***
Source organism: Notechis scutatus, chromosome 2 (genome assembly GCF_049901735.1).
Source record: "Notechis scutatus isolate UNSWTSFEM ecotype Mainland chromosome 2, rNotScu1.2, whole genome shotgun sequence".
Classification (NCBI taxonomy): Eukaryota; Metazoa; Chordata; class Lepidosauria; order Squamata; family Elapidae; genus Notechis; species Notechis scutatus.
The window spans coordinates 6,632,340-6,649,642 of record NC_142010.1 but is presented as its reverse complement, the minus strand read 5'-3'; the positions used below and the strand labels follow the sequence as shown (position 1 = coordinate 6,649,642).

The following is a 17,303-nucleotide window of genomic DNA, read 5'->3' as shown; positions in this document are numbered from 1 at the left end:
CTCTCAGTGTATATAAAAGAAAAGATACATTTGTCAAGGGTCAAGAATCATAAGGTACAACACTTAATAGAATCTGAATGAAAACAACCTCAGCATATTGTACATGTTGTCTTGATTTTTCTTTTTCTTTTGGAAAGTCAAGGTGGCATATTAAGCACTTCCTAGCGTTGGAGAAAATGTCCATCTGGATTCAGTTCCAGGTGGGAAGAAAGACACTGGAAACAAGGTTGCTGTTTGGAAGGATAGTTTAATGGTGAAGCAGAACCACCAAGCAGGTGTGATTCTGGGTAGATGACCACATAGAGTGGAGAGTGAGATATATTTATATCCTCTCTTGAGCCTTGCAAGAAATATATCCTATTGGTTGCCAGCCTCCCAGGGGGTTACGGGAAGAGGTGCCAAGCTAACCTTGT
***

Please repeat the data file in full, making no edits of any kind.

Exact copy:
Source organism: Notechis scutatus, chromosome 2 (genome assembly GCF_049901735.1).
Source record: "Notechis scutatus isolate UNSWTSFEM ecotype Mainland chromosome 2, rNotScu1.2, whole genome shotgun sequence".
Classification (NCBI taxonomy): Eukaryota; Metazoa; Chordata; class Lepidosauria; order Squamata; family Elapidae; genus Notechis; species Notechis scutatus.
The window spans coordinates 6,632,340-6,649,642 of record NC_142010.1 but is presented as its reverse complement, the minus strand read 5'-3'; the positions used below and the strand labels follow the sequence as shown (position 1 = coordinate 6,649,642).

The following is a 17,303-nucleotide window of genomic DNA, read 5'->3' as shown; positions in this document are numbered from 1 at the left end:
CTCTCAGTGTATATAAAAGAAAAGATACATTTGTCAAGGGTCAAGAATCATAAGGTACAACACTTAATAGAATCTGAATGAAAACAACCTCAGCATATTGTACATGTTGTCTTGATTTTTCTTTTTCTTTTGGAAAGTCAAGGTGGCATATTAAGCACTTCCTAGCGTTGGAGAAAATGTCCATCTGGATTCAGTTCCAGGTGGGAAGAAAGACACTGGAAACAAGGTTGCTGTTTGGAAGGATAGTTTAATGGTGAAGCAGAACCACCAAGCAGGTGTGATTCTGGGTAGATGACCACATAGAGTGGAGAGTGAGATATATTTATATCCTCTCTTGAGCCTTGCAAGAAATATATCCTATTGGTTGCCAGCCTCCCAGGGGGTTACGGGAAGAGGTGCCAAGCTAACCTTGT